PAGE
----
The Hot Chips of Summer

Intel and other chipmakers plan a spate of new semiconductors, but snapping this year's summer doldrums will be no small task

The summer is turning out to be an especially long one for some chipmakers. Prices are under pressure and demand is slumping, as computer makers and other buyers work off stockpiles of unsold goods.

But even as the dog days drag on, a slew of important new chips is hitting the market. The most notable is Intel's (INTC) newest Itanium chip, aimed at high-end servers, the computers that run Web sites and corporate networks. The chip, long known under the name Montecito, is being officially announced on July 18. Like many new chips in Intel's product lineup, this Itanium sports two cores—a core is a chip's central brain—giving it the ability to do more computing work more efficiently.

The chip is also designed to be sparing in power consumption—playing a key role in Intel's effort to win back share lost to archrival Advanced Micro Devices (AMD) (see, 6/27/06 "Intel Starts to Push Back"). Companies like Hewlett-Packard (HPQ), Fujitsu, Hitachi (HIT), and NEC sell high-end corporate computing systems that use the Itanium chip.


 In many cases, those boxes may contain several Itanium chips, making energy costs just to operate them an important factor in making the purchase decision. "This chip has roughly twice the performance, and its performance per watt is better by roughly a factor of two," says Nathan Brookwood, head of Insight64, a Saratoga (Calif.) consultancy. "It is eagerly awaited."

But not so eagerly that Intel is selling as many Itanium chips as it had initially expected. Given the manufacturing costs and the billions of dollars spent on developing the Itanium line in the first place, that makes it hard for the Itanium business unit to turn a profit. This has led to speculation that Intel might spin the unit off or sell it entirely, as it did with the wireless chip unit, sold last month to Marvell (MRVL).

Yet Brookwood doesn't think this latest release constitutes Itanium's last stand. "Itanium has gathered enough critical mass that I don't think it will go away," he says. "The customers who bought these chips have a lot invested in it. Still, the market segment Intel serves here doesn't command the volume to make the business profitable for Intel, and so it's stuck between a rock and a hard place."


  Down the road, Intel might move away from the specially designed Itanium chip, which uses a proprietary instruction set called IA-64. That's in contrast to the standard instruction set known as x86 used on Intel's PC Core and Core Duo chips for desktop and notebook PCs and on its Xeon line of server chips. AMD also bases its chips on the x86 instruction set. Analyst Jim McGregor of Instat/MDR says that could happen within a few years. "Give it another year or two and Itanium will exist as a brand name only," he says. "This is probably the last major revision to the Itanium."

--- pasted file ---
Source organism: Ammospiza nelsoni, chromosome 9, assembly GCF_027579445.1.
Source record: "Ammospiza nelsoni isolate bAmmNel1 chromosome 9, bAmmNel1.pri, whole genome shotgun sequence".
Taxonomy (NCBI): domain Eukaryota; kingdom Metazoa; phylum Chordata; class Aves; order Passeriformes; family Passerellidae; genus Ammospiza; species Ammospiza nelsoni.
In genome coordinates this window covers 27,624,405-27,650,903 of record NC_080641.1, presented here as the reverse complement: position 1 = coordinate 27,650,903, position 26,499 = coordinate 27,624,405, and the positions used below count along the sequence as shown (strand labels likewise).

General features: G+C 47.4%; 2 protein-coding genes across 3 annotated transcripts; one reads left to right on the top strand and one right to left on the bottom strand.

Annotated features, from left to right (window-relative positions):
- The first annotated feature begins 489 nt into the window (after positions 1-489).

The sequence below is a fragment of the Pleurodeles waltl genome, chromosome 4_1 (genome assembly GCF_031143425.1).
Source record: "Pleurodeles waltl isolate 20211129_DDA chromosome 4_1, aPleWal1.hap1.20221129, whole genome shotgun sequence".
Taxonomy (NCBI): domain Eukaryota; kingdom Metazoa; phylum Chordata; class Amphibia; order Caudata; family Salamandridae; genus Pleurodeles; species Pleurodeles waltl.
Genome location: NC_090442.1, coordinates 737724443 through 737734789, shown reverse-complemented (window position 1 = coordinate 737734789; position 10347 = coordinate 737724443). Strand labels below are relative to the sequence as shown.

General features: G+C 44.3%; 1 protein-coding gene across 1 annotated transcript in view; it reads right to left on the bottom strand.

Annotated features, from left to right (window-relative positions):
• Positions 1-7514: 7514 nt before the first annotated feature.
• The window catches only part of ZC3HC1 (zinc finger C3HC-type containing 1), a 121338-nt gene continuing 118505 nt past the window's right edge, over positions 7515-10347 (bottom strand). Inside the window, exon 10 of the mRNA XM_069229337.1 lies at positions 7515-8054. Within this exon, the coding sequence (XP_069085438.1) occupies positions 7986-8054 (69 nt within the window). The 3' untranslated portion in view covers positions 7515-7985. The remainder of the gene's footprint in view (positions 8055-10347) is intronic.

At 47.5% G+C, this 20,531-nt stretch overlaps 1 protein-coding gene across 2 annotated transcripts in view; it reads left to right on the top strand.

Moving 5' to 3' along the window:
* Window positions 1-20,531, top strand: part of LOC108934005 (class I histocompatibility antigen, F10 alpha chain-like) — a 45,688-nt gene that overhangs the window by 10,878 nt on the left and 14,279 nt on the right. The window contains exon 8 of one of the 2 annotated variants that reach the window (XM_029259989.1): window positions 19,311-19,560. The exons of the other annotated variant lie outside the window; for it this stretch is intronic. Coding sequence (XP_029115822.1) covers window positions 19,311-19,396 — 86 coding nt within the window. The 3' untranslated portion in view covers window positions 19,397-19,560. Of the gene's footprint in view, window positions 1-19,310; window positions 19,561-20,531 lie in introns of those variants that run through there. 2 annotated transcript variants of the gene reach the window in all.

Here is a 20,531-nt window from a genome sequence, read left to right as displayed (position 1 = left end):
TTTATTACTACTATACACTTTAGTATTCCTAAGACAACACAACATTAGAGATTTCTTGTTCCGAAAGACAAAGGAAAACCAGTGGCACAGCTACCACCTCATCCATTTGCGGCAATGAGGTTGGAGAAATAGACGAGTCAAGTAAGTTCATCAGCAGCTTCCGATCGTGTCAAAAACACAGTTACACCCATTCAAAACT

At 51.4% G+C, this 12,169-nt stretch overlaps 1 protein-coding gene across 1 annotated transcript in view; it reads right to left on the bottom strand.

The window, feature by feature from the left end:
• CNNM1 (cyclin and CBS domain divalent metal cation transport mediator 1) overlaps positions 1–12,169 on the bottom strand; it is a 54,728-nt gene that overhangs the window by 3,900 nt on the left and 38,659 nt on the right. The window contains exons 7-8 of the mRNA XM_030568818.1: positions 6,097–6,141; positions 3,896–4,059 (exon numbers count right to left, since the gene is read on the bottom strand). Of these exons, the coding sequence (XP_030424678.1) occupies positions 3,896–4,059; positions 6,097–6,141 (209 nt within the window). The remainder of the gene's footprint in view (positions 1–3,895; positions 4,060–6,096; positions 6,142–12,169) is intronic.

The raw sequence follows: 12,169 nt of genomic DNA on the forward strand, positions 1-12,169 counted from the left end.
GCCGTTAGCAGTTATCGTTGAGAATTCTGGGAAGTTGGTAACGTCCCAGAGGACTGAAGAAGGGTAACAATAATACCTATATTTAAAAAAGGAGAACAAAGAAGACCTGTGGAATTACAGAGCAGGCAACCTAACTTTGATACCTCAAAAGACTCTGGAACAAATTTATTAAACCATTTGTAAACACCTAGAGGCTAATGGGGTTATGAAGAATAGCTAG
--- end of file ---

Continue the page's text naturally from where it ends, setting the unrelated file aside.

Meanwhile other server-chip vendors aren't sitting still. Sun Microsystems (SUNW) is pressing ahead with plans for the next major chip in its SPARC family of processors, currently code-named Niagara II. The chip isn't expected to be released until early 2007, but Sun recently booted a server running its Solaris operating system with a prototype Niagara II chip inside. The chip has eight cores, and each core can work simultaneously on eight individual computing tasks, or threads, at once.

Sun has staked its hopes on rebuilding its server business on both the Niagara generation of chips and on selling servers running chips from Intel rival AMD.


  Outside the server business, Freescale Semiconductor (FSL) has placed a big bet on the future of a new type of memory chip known as magnetoresistive random access memory, or MRAM. This type of memory brings the best two other types of widely used memory chips, dynamic random access memory—or DRAM—typical in PCs, and NAND-type flash memory common in digital cameras and digital music players, and combines their best attributes into a single chip.

NAND flash is great for storing data over the long term, because it retains that data when the power is cut off. But when saving and retrieving data, it's slow. For its part, DRAM is fast at reading and writing data, but it loses everything when power is cut off. Freescale's MRAM chip represents what Forward Concepts analyst Will Strauss describes as "the perfect memory chip."

The only problem with MRAM chips? They don't hold much data yet. Freescale's chip holds only 4 megabits. "We'll see 16- and 64-megabit capacity out there two or three years in the future," Strauss says. He says MRAM chips will most likely be paired with other chips inside wireless phones in the coming years. As prices come down and data density rises, MRAM chips will become competitive with flash memory chips offered by companies such as Samsung and SanDisk (SNDK), but not for several years.

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